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Abstract

Chile was the first country in Latin America to impose a tax on carbon-emitting electricity generators. However, the current regulation does not allow firms to include emission charges as costs for the dispatch and pricing of electricity in real time. The regulation also includes side-payment rules to reduce the economic losses of some carbon-emitting generating units. In this paper we develop an equilibrium model with endogenous investments in generation capacity to quantify the long-run economic inefficiencies of an emissions policy with such features in a competitive setting. We benchmark this policy against a standard tax on carbon emissions and a cap-and-trade program. Our results indicate that a carbon tax with such features can, at best, yield some reductions in carbon emissions at a much higher cost than standard emission policies. These findings highlight the critical importance of promoting short-run efficiency by pricing carbon emissions in the spot market in order to incentivize efficient investments in generating capacity in the long run.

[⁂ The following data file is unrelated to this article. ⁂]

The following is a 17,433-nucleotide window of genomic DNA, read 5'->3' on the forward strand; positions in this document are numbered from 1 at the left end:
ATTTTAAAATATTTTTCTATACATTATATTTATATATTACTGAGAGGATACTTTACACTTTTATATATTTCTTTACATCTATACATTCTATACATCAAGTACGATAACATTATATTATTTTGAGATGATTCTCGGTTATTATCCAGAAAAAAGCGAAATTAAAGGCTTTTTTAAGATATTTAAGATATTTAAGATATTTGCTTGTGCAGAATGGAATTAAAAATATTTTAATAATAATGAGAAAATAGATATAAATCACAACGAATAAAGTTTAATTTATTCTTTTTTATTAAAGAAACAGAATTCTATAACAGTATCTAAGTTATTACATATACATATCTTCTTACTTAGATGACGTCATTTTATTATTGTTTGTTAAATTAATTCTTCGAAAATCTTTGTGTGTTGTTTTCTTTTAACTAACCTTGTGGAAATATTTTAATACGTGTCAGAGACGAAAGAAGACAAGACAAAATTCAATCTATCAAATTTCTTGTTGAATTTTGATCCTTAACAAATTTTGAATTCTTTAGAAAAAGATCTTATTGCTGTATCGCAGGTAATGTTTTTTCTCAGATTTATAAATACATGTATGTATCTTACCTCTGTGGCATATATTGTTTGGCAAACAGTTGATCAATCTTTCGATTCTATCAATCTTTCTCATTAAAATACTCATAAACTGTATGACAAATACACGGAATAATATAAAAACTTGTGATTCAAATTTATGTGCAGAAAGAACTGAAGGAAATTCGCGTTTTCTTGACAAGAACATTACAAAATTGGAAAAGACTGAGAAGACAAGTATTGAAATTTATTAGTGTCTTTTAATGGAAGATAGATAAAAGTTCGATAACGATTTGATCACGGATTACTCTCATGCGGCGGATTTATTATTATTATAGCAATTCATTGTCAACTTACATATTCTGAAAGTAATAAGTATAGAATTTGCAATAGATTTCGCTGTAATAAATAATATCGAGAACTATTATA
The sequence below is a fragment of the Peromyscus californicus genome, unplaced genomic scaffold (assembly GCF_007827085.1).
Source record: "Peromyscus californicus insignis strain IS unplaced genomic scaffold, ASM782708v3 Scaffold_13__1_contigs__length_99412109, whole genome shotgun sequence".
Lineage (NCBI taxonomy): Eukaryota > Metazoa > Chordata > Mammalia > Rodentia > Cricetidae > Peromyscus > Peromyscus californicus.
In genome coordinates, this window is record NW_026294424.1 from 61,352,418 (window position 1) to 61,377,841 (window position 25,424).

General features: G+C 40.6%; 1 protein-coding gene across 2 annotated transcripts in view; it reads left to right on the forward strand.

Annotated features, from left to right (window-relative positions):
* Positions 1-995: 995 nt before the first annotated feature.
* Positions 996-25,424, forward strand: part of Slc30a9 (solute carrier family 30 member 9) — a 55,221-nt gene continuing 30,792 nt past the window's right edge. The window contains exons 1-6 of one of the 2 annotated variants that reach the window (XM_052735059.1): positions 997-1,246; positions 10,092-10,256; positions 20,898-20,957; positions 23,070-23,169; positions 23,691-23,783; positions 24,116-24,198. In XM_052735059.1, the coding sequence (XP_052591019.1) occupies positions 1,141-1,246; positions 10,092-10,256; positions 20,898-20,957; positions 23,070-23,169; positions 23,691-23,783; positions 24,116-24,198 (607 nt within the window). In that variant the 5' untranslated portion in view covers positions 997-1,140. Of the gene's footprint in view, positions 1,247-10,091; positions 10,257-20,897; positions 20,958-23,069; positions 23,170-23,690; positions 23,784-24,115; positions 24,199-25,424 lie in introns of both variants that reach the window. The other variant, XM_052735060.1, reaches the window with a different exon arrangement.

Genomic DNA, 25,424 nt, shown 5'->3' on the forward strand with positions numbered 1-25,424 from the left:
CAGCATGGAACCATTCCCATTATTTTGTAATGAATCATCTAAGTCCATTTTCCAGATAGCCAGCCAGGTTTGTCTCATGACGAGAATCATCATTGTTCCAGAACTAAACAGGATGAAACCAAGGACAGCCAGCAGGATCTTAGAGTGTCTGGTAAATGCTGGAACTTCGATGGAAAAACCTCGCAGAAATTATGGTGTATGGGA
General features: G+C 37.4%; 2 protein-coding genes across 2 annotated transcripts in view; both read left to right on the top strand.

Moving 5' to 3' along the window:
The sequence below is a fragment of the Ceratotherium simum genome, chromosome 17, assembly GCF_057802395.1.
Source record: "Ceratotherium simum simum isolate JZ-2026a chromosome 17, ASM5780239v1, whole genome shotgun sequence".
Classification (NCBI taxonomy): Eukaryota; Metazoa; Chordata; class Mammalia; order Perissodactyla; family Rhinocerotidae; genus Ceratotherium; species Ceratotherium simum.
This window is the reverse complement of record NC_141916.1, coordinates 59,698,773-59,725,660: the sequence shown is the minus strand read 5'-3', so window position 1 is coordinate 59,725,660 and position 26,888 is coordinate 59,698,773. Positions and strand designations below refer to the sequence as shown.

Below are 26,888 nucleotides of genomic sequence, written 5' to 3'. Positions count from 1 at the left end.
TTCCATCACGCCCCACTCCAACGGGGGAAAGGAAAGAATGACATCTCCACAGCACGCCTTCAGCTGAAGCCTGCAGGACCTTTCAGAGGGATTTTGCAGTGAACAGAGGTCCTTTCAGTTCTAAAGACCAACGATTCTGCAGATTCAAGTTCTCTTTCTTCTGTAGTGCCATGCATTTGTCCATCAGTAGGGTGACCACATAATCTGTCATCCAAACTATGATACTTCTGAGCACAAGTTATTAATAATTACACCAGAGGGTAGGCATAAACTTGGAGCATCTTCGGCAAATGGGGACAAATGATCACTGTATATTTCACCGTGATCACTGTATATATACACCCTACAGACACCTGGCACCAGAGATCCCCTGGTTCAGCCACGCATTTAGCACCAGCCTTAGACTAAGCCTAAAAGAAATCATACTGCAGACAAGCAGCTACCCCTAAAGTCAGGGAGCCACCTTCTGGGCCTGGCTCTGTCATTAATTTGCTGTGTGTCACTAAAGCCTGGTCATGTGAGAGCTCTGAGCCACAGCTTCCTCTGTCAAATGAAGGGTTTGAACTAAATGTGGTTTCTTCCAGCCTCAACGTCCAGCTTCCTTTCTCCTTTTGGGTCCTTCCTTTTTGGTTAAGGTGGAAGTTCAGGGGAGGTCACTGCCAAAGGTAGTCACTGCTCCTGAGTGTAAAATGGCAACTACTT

Authors

Diaz, Gabriel;  Munoz, Francisco D.;  Moreno, Rodrigo

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